Such a solution is ideal for retirement because children are often grown up (meaning you no longer have financial dependents). Further, retirees commonly have little or no debts. If having a significant death benefit paid to your beneficiaries isn’t as important to you or you have estate funds saved up separately and you’d rather have the extra premium payments in your pocket, this might be a good option for you.

What’s the difference between reduced paid-up insurance and paid-up additions?

Reduced paid-up insurance is a type of life insurance policy you have when you forfeit your existing whole life policy. The death benefit of reduced paid-up insurance is only the cash value you accumulated while you when paying whole life insurance premiums. 

Alternatively, paid-up additions let you swap your whole life policy’s dividends for additional life insurance coverage. Unlike reduced paid-up insurance, you still pay the monthly premium to your original whole life policy, as your whole life policy is still in force, just with an increased death benefit amount.  

Paid-up additions are usually bought as a policy rider to your initial whole life insurance purchase. A rider is an optional add-on that supplements your whole life policy. In contrast, reduced paid-up insurance is a non-forfeiture clause option.

Ultimately, paid-up additions are for someone who wants a larger death benefit without paying additional premiums. Reduced paid-up insurance is often for someone who wants to retain some amount of death benefit without paying any premiums at all.

Paid-up additions

What’s the difference between reduced paid-up insurance and extended-term insurance?

Extended-term policies provide a term life insurance policy that no longer requires premium payments. The cash value that has been accumulated from a whole life insurance policy is used to purchase term life insurance with a death benefit as close to your original whole life death benefit as possible. Because it’s a term life policy, the death benefit is only payable if you pass away during a particular period. In contrast, a reduced paid-up policy guarantees a death benefit. 

For example, say you had a whole life policy with a death benefit of $100,000 and an accumulated cash value of $10,000. With extended-term policies, the insurance provider would calculate how many years it would take for premium payments of $10,000 (your cash value) to equal $100,000 (your death benefit) in coverage. Say this takes 20 years. Therefore, you would exercise the non-forfeiture clause to purchase a term 20 policy with a death benefit of $100,000 and pay no premiums at all—it’s already paid for by your cash value.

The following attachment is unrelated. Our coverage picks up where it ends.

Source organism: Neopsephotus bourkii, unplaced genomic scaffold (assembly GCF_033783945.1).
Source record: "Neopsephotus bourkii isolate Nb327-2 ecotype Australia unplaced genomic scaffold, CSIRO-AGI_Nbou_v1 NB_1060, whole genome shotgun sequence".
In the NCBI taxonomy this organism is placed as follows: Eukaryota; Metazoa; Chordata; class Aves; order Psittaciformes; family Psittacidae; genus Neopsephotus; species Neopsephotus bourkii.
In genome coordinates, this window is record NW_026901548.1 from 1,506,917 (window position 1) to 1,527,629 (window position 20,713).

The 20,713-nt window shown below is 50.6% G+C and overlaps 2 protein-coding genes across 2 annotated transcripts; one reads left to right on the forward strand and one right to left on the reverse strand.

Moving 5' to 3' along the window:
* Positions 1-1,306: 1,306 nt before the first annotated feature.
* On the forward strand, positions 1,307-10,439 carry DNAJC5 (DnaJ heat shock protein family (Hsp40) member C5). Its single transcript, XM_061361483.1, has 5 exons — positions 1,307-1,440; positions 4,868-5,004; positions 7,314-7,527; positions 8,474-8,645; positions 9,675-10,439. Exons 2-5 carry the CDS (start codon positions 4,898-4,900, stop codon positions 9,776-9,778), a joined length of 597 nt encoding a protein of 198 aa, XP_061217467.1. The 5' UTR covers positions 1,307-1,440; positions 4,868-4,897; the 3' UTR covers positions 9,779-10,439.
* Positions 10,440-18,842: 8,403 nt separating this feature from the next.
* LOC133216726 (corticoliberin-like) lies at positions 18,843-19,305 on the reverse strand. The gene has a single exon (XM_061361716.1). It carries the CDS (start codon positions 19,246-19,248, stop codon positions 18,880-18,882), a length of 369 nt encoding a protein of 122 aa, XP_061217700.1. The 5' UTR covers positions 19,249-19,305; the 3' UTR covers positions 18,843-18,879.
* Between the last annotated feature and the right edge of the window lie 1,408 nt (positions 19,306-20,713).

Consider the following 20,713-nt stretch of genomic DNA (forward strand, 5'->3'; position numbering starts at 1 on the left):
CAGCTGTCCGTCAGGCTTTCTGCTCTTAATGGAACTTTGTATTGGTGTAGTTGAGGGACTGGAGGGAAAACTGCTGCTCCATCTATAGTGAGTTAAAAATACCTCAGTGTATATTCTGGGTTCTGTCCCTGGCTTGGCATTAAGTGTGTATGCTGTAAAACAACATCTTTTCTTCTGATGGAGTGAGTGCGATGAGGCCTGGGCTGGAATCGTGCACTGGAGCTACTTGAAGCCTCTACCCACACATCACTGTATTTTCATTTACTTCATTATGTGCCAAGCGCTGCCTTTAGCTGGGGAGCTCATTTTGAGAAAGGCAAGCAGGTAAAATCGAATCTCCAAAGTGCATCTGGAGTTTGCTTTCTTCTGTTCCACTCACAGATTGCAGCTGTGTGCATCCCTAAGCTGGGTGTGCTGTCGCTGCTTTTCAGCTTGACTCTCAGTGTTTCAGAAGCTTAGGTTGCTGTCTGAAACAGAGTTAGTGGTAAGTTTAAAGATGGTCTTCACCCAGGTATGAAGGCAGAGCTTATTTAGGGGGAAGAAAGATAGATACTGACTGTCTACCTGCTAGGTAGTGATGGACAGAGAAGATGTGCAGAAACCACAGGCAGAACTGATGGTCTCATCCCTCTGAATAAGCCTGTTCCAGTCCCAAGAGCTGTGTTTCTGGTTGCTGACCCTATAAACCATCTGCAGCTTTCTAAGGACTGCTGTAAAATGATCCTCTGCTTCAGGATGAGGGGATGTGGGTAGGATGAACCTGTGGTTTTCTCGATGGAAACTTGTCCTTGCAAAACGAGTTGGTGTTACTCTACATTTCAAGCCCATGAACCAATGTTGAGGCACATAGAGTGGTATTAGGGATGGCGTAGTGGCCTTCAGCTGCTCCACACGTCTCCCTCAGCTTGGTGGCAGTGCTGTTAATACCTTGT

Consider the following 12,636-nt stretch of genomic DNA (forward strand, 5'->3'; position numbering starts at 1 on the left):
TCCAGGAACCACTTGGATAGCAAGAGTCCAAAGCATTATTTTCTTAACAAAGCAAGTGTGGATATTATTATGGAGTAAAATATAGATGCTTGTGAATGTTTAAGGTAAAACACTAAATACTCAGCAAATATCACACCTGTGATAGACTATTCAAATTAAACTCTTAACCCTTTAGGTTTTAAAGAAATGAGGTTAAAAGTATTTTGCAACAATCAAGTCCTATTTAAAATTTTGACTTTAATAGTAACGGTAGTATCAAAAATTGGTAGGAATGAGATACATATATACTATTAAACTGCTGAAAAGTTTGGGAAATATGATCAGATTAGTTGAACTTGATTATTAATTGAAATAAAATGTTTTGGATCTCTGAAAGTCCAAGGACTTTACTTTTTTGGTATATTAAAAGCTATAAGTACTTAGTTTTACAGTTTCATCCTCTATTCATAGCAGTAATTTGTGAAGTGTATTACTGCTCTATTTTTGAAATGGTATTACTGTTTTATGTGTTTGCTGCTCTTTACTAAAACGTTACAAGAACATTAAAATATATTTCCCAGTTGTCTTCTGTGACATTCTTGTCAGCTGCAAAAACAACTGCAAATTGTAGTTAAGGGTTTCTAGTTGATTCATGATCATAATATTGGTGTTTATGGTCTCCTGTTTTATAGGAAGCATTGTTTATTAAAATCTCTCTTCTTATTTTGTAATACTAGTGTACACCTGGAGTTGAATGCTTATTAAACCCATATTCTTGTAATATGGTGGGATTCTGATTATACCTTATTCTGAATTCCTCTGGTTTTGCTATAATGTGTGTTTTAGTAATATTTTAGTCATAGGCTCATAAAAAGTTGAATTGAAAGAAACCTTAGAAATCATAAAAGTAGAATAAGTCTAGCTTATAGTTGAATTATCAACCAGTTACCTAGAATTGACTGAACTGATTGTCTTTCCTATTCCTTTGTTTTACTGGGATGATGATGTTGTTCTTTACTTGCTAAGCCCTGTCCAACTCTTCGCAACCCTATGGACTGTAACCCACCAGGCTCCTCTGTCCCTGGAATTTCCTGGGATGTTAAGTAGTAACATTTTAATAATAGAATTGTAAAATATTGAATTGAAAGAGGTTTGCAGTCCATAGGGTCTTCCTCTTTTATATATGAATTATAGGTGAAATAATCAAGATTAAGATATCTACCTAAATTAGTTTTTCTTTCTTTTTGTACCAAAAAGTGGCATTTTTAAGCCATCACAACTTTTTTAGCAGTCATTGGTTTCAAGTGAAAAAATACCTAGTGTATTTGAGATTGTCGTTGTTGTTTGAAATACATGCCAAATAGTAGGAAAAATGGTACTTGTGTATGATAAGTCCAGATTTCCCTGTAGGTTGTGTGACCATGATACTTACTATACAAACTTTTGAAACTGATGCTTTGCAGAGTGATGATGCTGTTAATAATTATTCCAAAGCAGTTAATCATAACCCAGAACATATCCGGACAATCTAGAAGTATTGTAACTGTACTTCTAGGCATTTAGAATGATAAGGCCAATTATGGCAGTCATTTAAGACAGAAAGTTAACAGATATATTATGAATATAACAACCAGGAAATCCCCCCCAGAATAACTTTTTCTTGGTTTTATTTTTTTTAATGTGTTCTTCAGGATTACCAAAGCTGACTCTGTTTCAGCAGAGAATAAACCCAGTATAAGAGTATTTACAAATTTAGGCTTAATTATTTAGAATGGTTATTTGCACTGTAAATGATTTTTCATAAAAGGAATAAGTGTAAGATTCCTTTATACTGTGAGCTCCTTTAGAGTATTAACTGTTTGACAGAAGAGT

The two policies are similar in that the cash value of your original whole life policy is converted into another life insurance product without the need to pay premiums. They’re also both options in a non-forfeiture clause. 

You might choose an extended-term policy because you want a larger death benefit but don’t have enough cash value in your whole life policy to afford such a payout with a reduced paid-up policy. Extended-term insurance tries to match your original death benefit, whereas the reduced paid-up death benefit is only your cash value. 

An extended-term policy is also beneficial if you only need a death benefit for your beneficiaries if you die within a specific timeframe — for example, while your children are still in school or until your mortgage is paid off.

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Should you purchase paid-up insurance?

Reduced paid-up insurance is a good option if you don’t want to continue premium payments but still want a death benefit for your beneficiaries. Just remember that the death benefit is usually reduced when compared to your whole life policy’s original payout amount. 

This type of insurance is ideal if you no longer need the total amount of your whole life policy’s death benefit because you have fewer debts and/or financial dependents now. You might also consider it if you can no longer afford your whole life insurance premiums. 

Whether you should purchase a reduced paid-up policy depends on your life circumstances, similar to any life insurance policy. Speak to one of PolicyAdvisor’s licensed insurance advisors today to determine whether a reduced paid-up insurance policy is right for you.

KEY TAKEAWAYS

  • Whole life insurance policies accumulate a cash value
  • You can use this cash value to fund reduced paid-up insurance
  • Reduced paid-up insurance means your guaranteed death benefit would only be your cash value, but you don’t have to pay any more premiums
  • This option works for those who can no longer afford policy premiums, but still want to maintain some amount guaranteed death benefit

By Sonam Dorjee Lama
Insurance Advisor, LLQP